Social media and the campaigns that drive brand success, are nothing without the people who make things happen!
Each week we profile one innovative industry executive and get them to answer 12 questions. Then, we share their insight with you!
This week I had the opportunity to chat with someone who the FastCompany and The New York Times called “Social Media Hell Raiser”. Let’s put together a big warm welcome to none other than, Mr. Jon Morter!
Hello Jon! Always a pleasure.
Jon is best-known for his gatecrashing of the music industry in 2009, with his phenomenal ‘Rage Against The X Factor’ campaign, sweeping Rap/Metal band Rage Against The Machine into the sought-after UK Christmas No.1 position in the charts, as well as raising over £160,000 for charity. A Guinness Record for downloads was broken, plus Facebook gave him his own personal member of staff to assist with the 1.6 million group-members he had amassed in just under 4 weeks. This success opened the door for Jon to work on campaigns for some of the biggest artists in the industry, including Nirvana, Sex Pistols, Rod Stewart and David Essex, working on a No.1 album for The Rolling Stones, Rik Mayall’s 2010 World Cup single (which incidentally Jon campaigned for again after Rik’s death, making the UK No.7 spot in 2014), Eagles of Death Metal, and the 2012 Christmas No.1 campaign for The Justice Collective.
Another of Jon’s brilliant accomplishments that has gained him notoriety in social media was the creation of the ‘Condescending Corporate Brand’; a fake company (referred to as the ‘Spinal Tap’ of social media) which only exists within Facebook and Twitter, cheekily lampooning large companies who try to ‘do’ social media, yet seem to get it spectacularly wrong. To date, this ‘company’ has caused riotous debates, resignations, offers of purchase from foreign shores, walkouts, the outing of brands using fake followers, and have given Jon the title of “Social Media Hellraiser”.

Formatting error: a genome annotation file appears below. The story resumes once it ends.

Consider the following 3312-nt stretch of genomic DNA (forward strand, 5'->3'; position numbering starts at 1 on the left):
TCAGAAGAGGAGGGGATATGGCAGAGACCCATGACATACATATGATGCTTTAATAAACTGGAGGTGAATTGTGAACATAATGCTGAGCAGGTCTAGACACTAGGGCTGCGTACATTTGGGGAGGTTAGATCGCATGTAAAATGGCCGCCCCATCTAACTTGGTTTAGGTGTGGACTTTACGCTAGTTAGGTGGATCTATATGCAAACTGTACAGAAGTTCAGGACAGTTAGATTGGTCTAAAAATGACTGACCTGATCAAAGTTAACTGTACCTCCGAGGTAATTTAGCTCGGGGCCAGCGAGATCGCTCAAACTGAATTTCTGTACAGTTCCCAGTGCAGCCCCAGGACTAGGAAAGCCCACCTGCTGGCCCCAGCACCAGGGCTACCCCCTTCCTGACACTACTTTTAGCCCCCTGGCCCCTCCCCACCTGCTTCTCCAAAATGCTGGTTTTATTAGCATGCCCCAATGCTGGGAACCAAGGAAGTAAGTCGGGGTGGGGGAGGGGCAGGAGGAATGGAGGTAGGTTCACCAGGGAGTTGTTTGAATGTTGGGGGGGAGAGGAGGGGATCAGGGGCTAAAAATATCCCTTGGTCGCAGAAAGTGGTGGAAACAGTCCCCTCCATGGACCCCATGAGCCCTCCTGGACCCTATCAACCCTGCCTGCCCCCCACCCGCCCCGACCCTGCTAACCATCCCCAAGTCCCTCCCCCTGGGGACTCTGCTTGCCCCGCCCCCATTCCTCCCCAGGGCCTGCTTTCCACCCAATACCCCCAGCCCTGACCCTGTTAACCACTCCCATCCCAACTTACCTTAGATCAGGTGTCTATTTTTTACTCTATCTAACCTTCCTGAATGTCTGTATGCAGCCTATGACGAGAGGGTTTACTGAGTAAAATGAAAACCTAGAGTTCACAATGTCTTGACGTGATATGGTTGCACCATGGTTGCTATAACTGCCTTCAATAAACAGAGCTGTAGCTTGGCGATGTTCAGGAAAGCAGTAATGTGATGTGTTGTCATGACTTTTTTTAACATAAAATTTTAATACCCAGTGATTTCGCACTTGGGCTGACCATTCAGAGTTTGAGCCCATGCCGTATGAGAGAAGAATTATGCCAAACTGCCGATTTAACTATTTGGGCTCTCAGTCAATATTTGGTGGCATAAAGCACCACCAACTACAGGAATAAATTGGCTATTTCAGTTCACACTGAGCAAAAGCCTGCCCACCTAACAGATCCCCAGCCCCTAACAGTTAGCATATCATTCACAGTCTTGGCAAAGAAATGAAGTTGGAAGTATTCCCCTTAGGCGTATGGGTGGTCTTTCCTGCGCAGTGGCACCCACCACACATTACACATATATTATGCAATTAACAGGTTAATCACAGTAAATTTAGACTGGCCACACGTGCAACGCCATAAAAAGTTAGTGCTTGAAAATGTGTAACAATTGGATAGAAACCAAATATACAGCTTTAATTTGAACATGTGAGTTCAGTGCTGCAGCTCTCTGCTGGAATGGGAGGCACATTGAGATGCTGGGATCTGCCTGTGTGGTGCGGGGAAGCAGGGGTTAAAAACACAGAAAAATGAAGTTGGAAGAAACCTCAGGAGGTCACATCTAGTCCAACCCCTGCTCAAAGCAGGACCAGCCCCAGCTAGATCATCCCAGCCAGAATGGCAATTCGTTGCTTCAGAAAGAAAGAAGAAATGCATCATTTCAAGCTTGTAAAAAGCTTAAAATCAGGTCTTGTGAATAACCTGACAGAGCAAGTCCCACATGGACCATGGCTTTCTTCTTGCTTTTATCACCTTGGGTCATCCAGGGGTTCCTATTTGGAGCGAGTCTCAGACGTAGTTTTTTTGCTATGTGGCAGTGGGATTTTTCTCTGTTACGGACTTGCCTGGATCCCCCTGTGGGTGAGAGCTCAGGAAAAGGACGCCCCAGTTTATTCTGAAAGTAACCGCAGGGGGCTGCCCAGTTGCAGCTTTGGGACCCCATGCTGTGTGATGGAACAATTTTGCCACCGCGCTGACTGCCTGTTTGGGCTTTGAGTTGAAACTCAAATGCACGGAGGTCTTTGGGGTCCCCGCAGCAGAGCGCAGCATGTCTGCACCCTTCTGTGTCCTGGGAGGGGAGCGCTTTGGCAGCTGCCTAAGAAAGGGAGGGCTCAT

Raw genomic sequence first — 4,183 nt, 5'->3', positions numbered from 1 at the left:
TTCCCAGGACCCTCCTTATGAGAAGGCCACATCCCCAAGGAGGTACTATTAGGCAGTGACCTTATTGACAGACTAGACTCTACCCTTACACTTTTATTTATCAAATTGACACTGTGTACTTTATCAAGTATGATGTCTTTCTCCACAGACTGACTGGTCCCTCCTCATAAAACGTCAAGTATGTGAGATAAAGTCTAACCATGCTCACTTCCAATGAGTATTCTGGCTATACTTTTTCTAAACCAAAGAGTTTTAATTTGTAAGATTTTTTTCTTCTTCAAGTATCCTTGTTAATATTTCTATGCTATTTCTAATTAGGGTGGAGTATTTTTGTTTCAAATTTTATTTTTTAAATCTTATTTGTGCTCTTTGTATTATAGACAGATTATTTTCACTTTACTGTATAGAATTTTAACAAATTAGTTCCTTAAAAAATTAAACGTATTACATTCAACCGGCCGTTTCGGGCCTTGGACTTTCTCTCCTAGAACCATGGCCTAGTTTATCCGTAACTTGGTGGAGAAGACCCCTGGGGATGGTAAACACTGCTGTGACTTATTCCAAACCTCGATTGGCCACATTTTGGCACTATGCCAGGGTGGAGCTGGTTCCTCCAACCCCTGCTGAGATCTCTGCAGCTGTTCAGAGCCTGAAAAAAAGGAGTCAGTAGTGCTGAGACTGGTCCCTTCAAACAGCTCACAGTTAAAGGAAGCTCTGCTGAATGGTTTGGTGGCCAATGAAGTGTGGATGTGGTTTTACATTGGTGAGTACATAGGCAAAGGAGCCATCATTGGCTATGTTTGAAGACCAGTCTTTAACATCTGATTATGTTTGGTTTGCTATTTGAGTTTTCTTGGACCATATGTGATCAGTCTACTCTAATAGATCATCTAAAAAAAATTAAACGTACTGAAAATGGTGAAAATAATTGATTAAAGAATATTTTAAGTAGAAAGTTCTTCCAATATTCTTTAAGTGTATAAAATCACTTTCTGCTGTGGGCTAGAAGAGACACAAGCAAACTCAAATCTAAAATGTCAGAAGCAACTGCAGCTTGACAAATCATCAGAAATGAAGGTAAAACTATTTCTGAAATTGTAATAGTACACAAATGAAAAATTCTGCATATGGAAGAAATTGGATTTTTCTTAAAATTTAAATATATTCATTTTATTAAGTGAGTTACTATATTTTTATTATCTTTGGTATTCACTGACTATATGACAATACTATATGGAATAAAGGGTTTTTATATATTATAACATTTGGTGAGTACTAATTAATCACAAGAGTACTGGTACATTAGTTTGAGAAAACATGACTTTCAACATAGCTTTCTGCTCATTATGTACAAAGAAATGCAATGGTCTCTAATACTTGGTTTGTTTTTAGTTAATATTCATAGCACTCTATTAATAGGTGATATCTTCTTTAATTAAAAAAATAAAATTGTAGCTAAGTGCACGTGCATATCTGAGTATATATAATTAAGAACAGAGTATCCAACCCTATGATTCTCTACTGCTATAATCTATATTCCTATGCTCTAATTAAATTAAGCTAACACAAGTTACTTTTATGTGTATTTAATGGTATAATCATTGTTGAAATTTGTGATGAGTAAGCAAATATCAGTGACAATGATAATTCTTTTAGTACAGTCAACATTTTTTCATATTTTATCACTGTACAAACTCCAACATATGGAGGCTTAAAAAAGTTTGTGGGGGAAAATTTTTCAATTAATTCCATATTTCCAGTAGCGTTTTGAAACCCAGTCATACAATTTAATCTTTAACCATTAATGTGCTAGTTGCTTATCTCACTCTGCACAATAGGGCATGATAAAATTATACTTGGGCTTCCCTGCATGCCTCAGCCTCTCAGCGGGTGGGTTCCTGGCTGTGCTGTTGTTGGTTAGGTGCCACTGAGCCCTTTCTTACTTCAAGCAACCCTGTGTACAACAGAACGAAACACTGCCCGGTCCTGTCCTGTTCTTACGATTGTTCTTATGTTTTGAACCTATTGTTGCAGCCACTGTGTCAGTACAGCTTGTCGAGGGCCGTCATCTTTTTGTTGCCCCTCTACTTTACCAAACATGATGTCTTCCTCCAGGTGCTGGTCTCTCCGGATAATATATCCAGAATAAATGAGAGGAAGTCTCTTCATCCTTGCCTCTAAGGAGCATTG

Jon has spoken to audiences far and wide, including the BBC, Facebook, Unilever, Peter Jones Enterprise Academy, many universities and the Reading & Leeds Festival. He has even spoken next to the Temple of the Olympian Zeus in Athens, Greece. He has also appeared in numerous ‘list’ shows and documentaries on TV, has appeared in Channel 4’s ‘Big Fat Quiz of the Year’, made a special guest appearance in two movies, acted in a TV advert, and was even accused of being ‘The Milk Tray Man’ by comedian Jack Whitehall! He isn’t… by the way!
So now let’s pick his brain a bit, and get to know the “Jon Morter of social media”.
About Social Media In General
1. Which is your favourite social media platform? (please briefly explain why)
I would definitely still have to say Twitter. Its just brilliant. I mainly use it for listening. I don’t tweet that often actually. It is just a really great platform to find out information, trends, and more. I think Twitter is still definitely my favourite, although I couldn’t do anything without Facebook. Those are really the two that stick though. I really enjoy playing around with Instagram, as well as having a go at Snapchat. Pinterest is a definite NO for me, as I find it really boring. Actually as much as I do LinkedIn.
2. Which social platform is used most by your brand/agency?
Good question. I really think it depends on the campaign. I don’t think there is a one-size-fits-all to a campaign; in fact, there isn’t. You really sometimes have to go all-in with your gut instinct. And I don’t think many people really do that – in fact they might not want to – which is understandable, but that’s how I work. It’s done me right so far. If I had to pick one, Twitter is always the one I have used the most, at least as a starting point. But that’s not set in stone.
3. In your opinion, what is the future of social media, and which platforms do you think will lead the way?
Quite honestly, I think you can’t really tell the future in social media, and I know there are futurists who talk about it a lot, and seem to earn a lot on the conference circuit, but I don’t think you can fully predict what’s going to happen. As long as you are where everyone else is, that’s a job well done.
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Who is going to lead the way platform-wise? Well, Facebook is always innovating, so you have got to say it’s probably going to be there. But then again, you don’t know. I think the current platforms will still be there in the future. Then again, it depends on how far into the future we try to look.